When Twinam set about working on her most recent volume,Public Lives, Private Secrets: Gender, Honor, Sexuality and Illegitimacy in Colonial Spanish America (Stanford University Press, 1999), few of her peers thought she could complete her research. The book centers on more than 200 legal cases in which a host of well-to-do men and women sought to have their illegitimate births made "legitimate" through purchase of an expensive court document known as cedula de gracias al sacar. The records she needed were hidden among millions in a Spanish archive with no apparent index.
That's what makes historians even more admiring of her resulting book. Twinam managed to crack the centuries-old code used to store the legal documents, which were located in Seville's Archivo de Indias, the central Spanish repository for colonial American documents. "Eventually I was able to break the code and after that I was able to manipulate the archive instead of having it manipulate me," she says. The applications for legitimation included love letters and testimony from lovers, unwed mothers and fathers of bastard children, which provided Twinam with an incredibly rich source of materials to explore issues surrounding courtship, sexuality, gender roles, illegitimacy and the role of the state in the private lives of colonial Latin Americans.
The resulting book is considered even more ground-breaking because of its breadth, detail and comprehensiveness. Twinam details cases from the 17th, 18th and 19th centuries and shed lights on the private lives of every-day men and women who have been otherwise overlooked by historians.
In addition to the archives in Seville, she took research trips to no fewer than 15 Latin American archives in nine nations -- Argentina, Bolivia, Chile, Colombia, Cuba, Ecuador, Mexico, Peru and Venezuela to find out more about the lives of the unwed mothers, fathers and illegitimates who appeared in the legitimation petitions. Her efforts resulted in an honorable mention in the Conference on Latin American History Bolton Prize competition. The volume also won the 2000 Thomas F. McGann Book Prize, awarded for best book in Latin American studies by the Rocky Mountain Council on Latin American Studies.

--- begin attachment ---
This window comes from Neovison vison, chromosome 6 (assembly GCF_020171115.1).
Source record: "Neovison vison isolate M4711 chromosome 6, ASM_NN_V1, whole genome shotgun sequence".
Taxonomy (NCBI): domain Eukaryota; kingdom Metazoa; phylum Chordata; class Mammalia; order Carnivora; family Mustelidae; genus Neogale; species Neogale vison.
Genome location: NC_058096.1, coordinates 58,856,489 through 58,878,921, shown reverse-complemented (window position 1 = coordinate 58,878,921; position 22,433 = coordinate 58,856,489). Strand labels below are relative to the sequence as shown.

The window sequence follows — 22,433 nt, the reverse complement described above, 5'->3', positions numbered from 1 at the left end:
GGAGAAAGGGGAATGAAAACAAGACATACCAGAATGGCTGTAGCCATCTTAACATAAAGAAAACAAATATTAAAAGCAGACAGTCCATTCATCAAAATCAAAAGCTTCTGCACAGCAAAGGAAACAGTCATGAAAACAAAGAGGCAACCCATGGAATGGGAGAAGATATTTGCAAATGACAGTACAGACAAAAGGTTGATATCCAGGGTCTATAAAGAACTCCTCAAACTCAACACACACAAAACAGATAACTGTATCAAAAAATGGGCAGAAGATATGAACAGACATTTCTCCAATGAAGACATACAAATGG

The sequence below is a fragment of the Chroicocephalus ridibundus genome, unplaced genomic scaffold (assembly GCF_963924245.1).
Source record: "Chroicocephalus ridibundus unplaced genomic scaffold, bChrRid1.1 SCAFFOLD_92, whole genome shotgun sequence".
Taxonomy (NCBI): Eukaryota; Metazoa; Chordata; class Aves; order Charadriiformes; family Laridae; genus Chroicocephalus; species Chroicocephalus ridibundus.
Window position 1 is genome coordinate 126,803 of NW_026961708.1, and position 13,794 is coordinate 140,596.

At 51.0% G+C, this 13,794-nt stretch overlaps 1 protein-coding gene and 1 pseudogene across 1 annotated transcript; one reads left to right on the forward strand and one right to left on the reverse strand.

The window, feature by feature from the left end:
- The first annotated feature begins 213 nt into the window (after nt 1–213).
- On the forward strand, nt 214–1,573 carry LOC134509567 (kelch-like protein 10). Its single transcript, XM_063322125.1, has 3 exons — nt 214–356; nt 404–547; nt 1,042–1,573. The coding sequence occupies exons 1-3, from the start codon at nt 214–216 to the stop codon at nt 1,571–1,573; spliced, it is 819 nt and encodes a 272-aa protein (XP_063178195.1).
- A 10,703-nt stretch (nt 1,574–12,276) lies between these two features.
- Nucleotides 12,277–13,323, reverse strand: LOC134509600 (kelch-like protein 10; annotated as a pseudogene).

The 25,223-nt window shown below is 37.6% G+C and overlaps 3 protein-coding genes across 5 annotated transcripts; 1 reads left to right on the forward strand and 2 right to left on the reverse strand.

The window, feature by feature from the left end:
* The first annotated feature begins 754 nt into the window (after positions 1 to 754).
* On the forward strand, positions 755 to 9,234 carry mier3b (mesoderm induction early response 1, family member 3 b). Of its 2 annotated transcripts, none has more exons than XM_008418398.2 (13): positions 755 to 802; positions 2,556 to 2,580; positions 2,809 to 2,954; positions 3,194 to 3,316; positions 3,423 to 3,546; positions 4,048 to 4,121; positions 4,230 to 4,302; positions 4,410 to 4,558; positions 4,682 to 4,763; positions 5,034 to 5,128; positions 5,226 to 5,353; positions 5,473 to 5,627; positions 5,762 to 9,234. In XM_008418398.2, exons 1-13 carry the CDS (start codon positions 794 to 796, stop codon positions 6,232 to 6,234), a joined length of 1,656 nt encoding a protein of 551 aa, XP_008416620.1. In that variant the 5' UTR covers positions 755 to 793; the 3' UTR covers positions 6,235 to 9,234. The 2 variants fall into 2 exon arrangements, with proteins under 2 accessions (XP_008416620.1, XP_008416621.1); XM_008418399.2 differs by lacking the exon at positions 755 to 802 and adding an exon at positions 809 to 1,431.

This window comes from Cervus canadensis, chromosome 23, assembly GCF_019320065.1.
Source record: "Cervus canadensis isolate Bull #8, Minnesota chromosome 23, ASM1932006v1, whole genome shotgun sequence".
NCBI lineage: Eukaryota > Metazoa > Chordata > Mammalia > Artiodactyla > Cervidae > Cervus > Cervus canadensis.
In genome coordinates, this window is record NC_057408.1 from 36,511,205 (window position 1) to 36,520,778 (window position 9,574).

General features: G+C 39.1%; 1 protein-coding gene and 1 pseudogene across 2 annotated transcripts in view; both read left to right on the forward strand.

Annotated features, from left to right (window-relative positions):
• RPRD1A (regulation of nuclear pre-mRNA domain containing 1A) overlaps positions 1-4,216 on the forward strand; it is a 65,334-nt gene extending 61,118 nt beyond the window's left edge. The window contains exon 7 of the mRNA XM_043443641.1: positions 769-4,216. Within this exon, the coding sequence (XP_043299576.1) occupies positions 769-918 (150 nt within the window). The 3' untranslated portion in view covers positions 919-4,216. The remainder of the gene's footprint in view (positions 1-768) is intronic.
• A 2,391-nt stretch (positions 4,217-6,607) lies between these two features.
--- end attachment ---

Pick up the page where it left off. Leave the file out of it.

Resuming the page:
It's been more than 30 years since her undergraduate awakening to Latin America, but she still feels drawn by this region and "the intellectual challenge of understanding another world." Twinam, who has won two Fulbrights and 23 other fellowships and grants, still returns to Spain and Latin America regularly. Her fellow historians also recognize her contribution to the field as they recently elected her to serve a two-year term as president of the Conference on Latin American History, the international organization for Latin American historians, beginning in 2003.
As a historian of Latin America, Twinam revels in what she considers the "double challenge" of understanding "both a different time and a different culture."
Her newest research project has her examining thousands of pages of microfilm records, once again from Seville. This time she is exploring the legal process in the Hispanic world that allowed dark-skinned individuals to change their race and purchase whiteness through a royal decree.
Twinam concludes that "Understanding those different ways that the Hispanic and Anglo worlds approach issues such as the law, or birth status, or race not only teaches us about their world and their time, but ultimately can give us significant insights into our own."